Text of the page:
Star Wars: The High Republic – Light of the Jedi Review

I’ve been looking forward to this book for a long time now, the idea of the “High Republic Era” was fascinating to me. No Sith or Empire thanks to this being set 200 years before Phantom Menace, and therefore 800 years into the “it’s been 1,000 years since a Jedi has seen a Sith” line in the aforementioned film. Due to the complete lack of the Dark Side of the Force clouding any judgment the Jedi here are on a whole other level, but the villains of the piece shine as well, being quite unlike anything seen the long-running series before. Want to know more? Read on!


When a shocking catastrophe in hyperspace tears a ship to pieces, the flurry of shrapnel emerging from the disaster threatens an entire system. No sooner does the call for help go out than the Jedi race to the scene. The scope of the emergence, however, is enough to push even Jedi to their limit. As the sky breaks open and destruction rains down upon the peaceful alliance they helped to build, the Jedi must trust in the Force to see them through a day in which a single mistake could cost billions of lives.

Even as the Jedi battle valiantly against calamity, something truly deadly grows beyond the boundary of the Republic. The hyperspace disaster is far more sinister than the Jedi could ever suspect. A threat hides in the darkness, far from the light of the age, and harbors a secret that could strike fear into even a Jedi’s heart.

*spoilers appear from here on out!*

The Good:

Avar Kriss, Elzar Mann, Loden Greatstorm and… that Wookie Padawan that I can’t remember the name of. … Hooray!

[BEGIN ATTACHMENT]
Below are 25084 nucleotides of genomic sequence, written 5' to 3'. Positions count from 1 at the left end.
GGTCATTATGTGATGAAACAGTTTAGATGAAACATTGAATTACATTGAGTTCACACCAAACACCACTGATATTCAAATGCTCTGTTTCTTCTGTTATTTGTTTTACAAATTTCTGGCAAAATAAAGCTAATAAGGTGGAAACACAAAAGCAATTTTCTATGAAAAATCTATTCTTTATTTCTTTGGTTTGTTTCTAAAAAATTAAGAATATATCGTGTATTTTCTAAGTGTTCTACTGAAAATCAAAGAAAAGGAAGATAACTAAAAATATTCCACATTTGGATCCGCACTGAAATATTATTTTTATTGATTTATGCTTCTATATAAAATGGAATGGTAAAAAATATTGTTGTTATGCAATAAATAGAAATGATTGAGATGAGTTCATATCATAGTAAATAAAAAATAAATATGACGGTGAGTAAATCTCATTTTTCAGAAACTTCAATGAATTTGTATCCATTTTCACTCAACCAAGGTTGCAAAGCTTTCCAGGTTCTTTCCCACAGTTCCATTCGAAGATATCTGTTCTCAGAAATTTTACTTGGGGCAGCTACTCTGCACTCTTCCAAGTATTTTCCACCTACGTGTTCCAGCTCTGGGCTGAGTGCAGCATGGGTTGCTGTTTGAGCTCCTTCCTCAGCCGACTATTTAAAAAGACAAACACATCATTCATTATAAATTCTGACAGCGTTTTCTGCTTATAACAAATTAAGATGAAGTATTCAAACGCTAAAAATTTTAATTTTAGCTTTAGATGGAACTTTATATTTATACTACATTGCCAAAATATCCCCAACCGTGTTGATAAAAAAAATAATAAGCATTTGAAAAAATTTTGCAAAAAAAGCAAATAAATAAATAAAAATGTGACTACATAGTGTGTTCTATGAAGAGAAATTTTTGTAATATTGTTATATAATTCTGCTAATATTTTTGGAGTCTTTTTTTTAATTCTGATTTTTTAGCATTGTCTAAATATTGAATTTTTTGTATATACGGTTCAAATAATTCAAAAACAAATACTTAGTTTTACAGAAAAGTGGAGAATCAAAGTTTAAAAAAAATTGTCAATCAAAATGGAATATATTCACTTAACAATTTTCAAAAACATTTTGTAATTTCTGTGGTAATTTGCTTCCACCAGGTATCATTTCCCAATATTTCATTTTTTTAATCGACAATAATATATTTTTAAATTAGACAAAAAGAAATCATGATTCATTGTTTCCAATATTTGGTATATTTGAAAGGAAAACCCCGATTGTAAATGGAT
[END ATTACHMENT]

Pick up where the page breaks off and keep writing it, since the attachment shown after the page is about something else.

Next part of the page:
The first part of the book, subtitled “The Great Disaster”, is where the book shines brightest. A large ship called “The Legacy Run” is in hyperspace, which at this point was only available through certain specific lanes, and encounters an object in its path, something that’s supposed to be impossible. It tries to swerve but ends up breaking apart and each part of the ship is then fired out of hyperspace at crazy speeds and in seemingly random places, which soon puts a hell of a lot of people in danger. This is where we’re introduced to a lot of a Jedi characters that will be presumably filling the pages of the books and comics in the next few years. The main ones, at least for this book, are Avar Kriss, a female Jedi who perceives the Force as music and is extremely skilled at “conducting” it, Elzar Mann, a male Jedi who sees the Force as an endless ocean to explore and is considered a wild card by the Jedi council for his constant attempts to create new ways of using the Force, and Loden Greatstorm, a Twi’lek Master who has some unconventional teaching methods, and his Padawan Bell Zettifar, who … well, is a normal human male who is learning the ways of the Force. He has a good sarcastic personality though! They’re great fun to follow through the long story.